We had a few visitors from our ward who happened to be working at the hospital that night who came by to see the little patient, but by 9pm it was once again just me and Brynne.  It was a long night.  Each time Brynne cried out in pain I'd climb out of the  makeshift bed I was trying to sleep in and climbed into Brynnes.  As long as she could reach out and squeeze my arm she was okay.  I was sound asleep curled up around her when all the doctors came filing through in the morning.  I felt kind of sheepish with my jeans, bed hair, and morning breath as I tried to answer their questions and take directions on what we were to do with her next.
Several of the nurses and staff  commented on how they never discharge anyone from the PICU and it was a big deal sending Brynne home.  She rode out in a little red wagon laying down grasping her flowers from Clara, excited to be going home, but still really out of it.  As we left I thought about the family that I'd overheard in the waiting room calling their friends and family telling them to hurry and come to the hospital to say goodbye to the 10 year old girl that they loved.  She had sustained too much brain damage in the car accident she was in and she wasn't going to make it.
I thought about how the severity of Brynnes illness had become so much more apparent to me just since this school year had started.  About how her vision is getting worse, and her hearing isn't so good. How the difference in her size compared to her classmates seemed to be growing.  I thought about that little nudge from the spirit that had come with such clarity letting me know that this was the healthiest Brynne would ever be, right now.  Sometimes it feels like too much. Too heavy a burden to carry to know, that more likely than not I will watch my baby struggle to keep her body functioning and likely outlive her by many years.  But that day, walking out of the PICU, I recognized that I still had it pretty good.  My daughter was coming home with me.
When we got home Brynne had cards and a few gifts that friends had brought by.  More friends stopped by or called to check in.  Brynne couldn't get over it.  She said to me, "Mom can you believe all of these people are calling and coming over just for me? Who else do you think will come?"  She felt so loved!! And I love those who made that effort even more for helping her feel that way.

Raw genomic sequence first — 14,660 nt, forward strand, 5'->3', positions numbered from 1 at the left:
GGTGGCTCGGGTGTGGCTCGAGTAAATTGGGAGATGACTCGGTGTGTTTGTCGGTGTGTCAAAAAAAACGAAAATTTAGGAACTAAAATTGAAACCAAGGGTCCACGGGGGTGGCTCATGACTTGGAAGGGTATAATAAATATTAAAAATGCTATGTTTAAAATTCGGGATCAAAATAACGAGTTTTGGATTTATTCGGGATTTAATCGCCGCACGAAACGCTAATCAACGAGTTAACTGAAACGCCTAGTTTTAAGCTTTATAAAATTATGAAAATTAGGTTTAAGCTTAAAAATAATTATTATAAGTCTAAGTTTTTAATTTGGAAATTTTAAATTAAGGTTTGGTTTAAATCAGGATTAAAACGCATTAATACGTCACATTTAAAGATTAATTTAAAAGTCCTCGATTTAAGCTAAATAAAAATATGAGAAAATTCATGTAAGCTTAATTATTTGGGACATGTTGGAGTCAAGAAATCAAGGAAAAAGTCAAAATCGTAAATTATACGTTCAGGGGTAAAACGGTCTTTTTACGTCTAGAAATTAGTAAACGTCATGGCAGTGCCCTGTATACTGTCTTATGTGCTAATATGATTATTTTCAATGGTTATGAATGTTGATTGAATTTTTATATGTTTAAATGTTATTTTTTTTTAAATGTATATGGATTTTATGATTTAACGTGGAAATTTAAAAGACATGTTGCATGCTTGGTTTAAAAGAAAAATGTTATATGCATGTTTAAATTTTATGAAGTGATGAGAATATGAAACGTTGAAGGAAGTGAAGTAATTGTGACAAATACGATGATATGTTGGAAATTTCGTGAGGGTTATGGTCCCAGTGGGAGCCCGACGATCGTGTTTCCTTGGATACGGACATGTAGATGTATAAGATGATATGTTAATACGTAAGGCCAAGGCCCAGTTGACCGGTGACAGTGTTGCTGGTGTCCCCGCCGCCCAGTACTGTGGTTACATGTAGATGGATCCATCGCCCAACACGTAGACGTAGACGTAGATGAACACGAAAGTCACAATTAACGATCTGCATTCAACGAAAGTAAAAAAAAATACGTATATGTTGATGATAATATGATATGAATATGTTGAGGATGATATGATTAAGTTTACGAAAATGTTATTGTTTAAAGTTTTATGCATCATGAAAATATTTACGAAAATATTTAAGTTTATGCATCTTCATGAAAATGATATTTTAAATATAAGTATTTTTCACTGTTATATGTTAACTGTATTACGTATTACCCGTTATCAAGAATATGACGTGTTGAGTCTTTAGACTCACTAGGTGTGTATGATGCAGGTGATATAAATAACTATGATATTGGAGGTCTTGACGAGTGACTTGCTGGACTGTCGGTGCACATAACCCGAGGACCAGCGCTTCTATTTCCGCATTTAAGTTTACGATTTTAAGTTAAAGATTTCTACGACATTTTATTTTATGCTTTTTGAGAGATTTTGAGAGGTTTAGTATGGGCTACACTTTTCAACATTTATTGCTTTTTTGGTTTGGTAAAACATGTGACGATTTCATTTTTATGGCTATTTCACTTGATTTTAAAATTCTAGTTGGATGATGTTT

Within a few hours of being home, Brynne convinced my dad she was up for a bike ride to the park and a ride on the swings.  The next day she convinced me she was up for going to school.  It was neon day and she just couldn't miss that!  Her doctor said all of these things should be fine, but I still stood out in the middle of the playground at the school and watched her so carefully until it was time to line up and then followed her all the way to class.  She was ready to resume life as she knew it, but with the intense emotions, the lack of sleep, and the gratitude I was feeling, I was just having a hard time letting go.
It's been a few weeks and most of her stitches are out.  There is an inner layer that are still there and will be until she is 6-8 weeks post surgery.  Until then there will still be a bit of swelling and it will be hard to know just how much lift the procedure has given her.  It won't be as much as it could be had she gotten the typical lid lift, but that leaves too much scar tissue and makes it nearly impossible for future surgeries of a like kind. What comes next for this little one remains to be seen, but for now she is enjoying seeing a little better, and we are just grateful.  Grateful for the doctors and nurses that took such good care of her. Grateful that everything went so smoothly. Grateful that her recovery was faster than anyone anticipated.  And especially grateful for those who took the time to show their love and support to make our girl feel so special.  Thank you just isn't enough!

Wednesday, November 28, 2012

Ready or Not, Here it Comes!